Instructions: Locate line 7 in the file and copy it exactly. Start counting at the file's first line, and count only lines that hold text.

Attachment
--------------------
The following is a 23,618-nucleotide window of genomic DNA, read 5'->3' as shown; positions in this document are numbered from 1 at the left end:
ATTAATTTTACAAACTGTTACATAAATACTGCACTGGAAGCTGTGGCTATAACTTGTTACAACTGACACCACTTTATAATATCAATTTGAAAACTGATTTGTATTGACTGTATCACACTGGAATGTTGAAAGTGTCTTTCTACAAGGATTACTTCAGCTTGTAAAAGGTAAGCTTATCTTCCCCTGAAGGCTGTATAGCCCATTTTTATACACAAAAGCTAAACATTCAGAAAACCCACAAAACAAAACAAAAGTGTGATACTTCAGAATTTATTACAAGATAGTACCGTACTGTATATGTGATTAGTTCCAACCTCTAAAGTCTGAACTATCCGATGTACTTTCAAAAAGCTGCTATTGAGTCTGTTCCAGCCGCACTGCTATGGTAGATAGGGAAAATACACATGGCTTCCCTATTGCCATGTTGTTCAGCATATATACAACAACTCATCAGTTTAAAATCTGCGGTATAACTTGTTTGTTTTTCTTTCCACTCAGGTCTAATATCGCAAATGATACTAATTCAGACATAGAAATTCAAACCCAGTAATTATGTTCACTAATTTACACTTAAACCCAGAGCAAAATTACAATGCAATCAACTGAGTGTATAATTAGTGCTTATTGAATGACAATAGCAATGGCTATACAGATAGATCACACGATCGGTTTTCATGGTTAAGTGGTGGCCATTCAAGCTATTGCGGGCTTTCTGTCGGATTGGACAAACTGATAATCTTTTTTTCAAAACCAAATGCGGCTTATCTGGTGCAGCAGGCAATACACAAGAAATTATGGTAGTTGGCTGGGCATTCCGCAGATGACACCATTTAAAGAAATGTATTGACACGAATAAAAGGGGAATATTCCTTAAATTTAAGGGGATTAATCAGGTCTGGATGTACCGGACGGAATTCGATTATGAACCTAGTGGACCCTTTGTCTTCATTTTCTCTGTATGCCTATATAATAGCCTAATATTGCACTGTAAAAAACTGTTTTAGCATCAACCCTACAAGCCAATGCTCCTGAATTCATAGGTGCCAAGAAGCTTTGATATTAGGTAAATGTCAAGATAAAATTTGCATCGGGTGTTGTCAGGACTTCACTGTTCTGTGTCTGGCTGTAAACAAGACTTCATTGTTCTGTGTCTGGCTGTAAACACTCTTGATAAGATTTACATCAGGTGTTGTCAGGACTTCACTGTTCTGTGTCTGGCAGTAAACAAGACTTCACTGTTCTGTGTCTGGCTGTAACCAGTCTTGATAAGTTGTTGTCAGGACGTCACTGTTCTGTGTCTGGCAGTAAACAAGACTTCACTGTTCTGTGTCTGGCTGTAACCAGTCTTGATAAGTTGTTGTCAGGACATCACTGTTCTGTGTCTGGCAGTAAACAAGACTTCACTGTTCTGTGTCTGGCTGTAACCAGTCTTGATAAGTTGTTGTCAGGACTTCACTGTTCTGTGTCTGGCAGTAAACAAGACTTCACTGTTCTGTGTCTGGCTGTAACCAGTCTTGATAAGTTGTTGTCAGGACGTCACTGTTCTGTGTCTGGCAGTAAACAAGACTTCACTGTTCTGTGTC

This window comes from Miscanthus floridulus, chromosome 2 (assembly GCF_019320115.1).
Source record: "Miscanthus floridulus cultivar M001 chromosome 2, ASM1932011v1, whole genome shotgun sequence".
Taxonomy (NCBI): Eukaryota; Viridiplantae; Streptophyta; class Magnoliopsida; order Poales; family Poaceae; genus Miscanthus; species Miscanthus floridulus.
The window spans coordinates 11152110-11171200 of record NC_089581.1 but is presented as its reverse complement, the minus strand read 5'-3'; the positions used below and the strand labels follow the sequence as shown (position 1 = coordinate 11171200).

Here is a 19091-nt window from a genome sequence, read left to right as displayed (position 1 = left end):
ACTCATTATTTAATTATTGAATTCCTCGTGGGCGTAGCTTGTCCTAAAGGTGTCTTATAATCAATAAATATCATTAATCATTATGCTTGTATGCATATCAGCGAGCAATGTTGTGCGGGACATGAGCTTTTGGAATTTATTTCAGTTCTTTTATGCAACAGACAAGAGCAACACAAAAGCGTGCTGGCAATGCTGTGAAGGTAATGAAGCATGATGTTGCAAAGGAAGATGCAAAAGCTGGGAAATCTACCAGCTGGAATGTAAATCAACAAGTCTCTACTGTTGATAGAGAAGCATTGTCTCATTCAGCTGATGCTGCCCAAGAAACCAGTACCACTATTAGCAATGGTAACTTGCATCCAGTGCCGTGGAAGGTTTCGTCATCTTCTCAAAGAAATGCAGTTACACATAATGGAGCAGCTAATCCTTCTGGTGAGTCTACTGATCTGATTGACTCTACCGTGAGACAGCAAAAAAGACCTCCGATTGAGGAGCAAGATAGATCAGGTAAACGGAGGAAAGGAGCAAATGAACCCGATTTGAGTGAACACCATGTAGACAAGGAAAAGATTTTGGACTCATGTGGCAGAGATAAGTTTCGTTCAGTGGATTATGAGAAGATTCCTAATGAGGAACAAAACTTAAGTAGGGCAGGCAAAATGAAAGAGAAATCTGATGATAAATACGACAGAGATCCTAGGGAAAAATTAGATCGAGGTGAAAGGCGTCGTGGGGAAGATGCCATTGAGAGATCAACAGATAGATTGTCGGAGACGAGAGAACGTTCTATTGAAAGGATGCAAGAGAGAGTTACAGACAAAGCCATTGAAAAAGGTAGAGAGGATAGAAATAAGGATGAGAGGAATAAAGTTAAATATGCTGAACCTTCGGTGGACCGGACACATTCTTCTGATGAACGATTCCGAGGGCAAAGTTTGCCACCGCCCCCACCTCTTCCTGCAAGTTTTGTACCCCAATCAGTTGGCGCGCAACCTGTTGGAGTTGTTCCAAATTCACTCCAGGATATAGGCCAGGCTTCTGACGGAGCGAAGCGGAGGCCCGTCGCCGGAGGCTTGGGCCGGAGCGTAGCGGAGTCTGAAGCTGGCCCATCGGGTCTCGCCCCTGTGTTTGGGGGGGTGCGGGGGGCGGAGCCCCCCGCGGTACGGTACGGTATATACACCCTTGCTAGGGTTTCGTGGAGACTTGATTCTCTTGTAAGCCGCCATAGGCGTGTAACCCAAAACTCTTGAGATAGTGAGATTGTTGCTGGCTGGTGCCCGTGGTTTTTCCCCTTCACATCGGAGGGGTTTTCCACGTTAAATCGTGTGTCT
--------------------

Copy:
Here is a 19091-nt window from a genome sequence, read left to right as displayed (position 1 = left end):